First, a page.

I interpret no-mindedness as the principle that Kung Fu should be trained until it becomes a reflex. I can’t help but be proud when, immersed in concentration, I execute a form without missing a head-turn or slurring a foot-pivot. I must remind myself, however, that true perfection is not mere competence, but the ability to drill the form without thinking.

Thankfully, I haven’t been able to reach a state of no-mindedness yet. Kung Fu has always required my complete concentration. The spillover into the rest of my life has made me more able to focus. Kung Fu has balanced my natural tendency to be introspective, causing me to be more aware of the present. My mother once noted that, from a young age, I could concentrate on one thing for long periods of time. I thank Kung Fu for that ability.

Struggling for physical balance must have affected me emotionally. Amidst conditions which could have been damaging, (my parents broke up when I was two, and I’ve never lived in the same place for very long since), Kung Fu has helped me maintain my mental health. I think my mother, who feels a similar psychological steadying when training, had my well-being in mind all along. Losing control of and contact with my emotions is the  equivalent of teetering to the ground from an unstable rooster stance. I have learned to deal with the force of gravity when training, and I think that the ability to center myself and balance has helped me become more well-grounded emotionally.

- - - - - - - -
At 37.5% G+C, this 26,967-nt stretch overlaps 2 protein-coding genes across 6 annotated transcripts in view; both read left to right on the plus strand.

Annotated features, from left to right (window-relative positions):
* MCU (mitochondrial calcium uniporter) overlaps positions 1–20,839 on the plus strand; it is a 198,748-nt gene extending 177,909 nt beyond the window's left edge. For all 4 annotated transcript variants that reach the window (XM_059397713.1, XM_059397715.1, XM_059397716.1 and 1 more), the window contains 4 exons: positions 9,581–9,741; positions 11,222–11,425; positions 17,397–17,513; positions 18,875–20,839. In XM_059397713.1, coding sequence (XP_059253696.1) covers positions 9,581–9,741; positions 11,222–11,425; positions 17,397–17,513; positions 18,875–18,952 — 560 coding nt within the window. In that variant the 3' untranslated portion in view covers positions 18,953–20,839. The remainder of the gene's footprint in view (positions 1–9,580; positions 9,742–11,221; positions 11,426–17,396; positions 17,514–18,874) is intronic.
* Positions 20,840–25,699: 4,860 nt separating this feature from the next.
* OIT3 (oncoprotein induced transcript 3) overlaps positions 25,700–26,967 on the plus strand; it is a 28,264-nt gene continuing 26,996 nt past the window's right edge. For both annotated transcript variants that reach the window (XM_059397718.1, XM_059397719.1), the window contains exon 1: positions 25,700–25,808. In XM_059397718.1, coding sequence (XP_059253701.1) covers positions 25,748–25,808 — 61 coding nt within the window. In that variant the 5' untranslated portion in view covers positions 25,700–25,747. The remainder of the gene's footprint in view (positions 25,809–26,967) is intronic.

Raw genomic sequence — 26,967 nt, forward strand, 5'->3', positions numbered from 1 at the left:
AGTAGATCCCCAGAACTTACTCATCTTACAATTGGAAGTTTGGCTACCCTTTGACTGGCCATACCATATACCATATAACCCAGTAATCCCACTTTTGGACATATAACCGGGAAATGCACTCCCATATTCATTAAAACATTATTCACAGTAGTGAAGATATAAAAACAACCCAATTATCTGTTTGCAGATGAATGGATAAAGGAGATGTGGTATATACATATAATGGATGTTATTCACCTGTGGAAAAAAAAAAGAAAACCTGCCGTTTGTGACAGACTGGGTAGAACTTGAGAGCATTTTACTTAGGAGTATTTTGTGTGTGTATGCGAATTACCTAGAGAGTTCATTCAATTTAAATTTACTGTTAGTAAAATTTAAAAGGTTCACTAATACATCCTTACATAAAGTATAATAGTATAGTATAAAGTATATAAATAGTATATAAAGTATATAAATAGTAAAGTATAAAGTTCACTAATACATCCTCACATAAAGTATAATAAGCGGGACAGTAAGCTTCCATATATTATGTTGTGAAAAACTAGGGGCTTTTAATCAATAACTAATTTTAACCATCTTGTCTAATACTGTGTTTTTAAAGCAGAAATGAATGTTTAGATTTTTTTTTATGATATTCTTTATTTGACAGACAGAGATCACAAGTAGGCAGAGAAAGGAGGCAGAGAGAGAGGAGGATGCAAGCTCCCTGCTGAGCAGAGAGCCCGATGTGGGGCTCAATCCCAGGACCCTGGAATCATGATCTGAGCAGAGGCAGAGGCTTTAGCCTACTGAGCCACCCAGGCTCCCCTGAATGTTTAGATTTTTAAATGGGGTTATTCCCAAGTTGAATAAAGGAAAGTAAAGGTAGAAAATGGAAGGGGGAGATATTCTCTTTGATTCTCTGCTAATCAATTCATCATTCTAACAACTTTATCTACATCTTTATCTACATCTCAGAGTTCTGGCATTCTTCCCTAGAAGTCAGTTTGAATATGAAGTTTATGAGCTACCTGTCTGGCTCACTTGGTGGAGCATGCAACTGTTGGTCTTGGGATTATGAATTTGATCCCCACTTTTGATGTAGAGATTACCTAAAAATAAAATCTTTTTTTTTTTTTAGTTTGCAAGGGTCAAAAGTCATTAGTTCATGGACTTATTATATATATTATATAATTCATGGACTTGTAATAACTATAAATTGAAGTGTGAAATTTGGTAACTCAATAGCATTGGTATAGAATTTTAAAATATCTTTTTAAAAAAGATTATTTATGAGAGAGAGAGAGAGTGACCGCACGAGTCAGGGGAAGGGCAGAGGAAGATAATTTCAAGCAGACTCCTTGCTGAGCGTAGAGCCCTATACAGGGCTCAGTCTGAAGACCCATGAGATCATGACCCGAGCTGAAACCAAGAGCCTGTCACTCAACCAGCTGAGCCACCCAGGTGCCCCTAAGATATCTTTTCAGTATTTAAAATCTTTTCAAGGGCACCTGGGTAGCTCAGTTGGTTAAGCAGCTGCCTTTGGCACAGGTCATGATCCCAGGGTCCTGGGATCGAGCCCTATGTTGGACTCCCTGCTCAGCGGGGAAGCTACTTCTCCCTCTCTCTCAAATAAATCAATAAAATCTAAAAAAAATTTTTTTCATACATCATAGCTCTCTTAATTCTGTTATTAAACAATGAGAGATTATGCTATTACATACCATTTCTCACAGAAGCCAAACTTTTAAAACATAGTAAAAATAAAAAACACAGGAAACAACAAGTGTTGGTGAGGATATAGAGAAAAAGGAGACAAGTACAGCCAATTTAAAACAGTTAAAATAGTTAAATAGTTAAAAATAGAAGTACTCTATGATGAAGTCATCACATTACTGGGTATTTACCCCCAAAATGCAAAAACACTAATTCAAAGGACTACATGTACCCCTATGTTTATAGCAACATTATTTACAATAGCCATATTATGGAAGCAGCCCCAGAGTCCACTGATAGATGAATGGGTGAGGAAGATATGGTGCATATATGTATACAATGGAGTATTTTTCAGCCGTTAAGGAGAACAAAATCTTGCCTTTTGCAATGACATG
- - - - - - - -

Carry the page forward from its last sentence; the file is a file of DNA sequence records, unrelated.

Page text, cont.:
Webb’s words describe more powerfully the positive qualities instilled from early training than any other training testimonial I have ever heard.  I cried when I first read it.  It was the initial positive reinforcement I needed to write about all of this.
Early kung fu training can produce miraculous results, physically and mentally.  All my children are my greatest accomplishments;  well educated, hard working, talented, compassionate, creative … but it is Webb who bears the mark of Shaolin!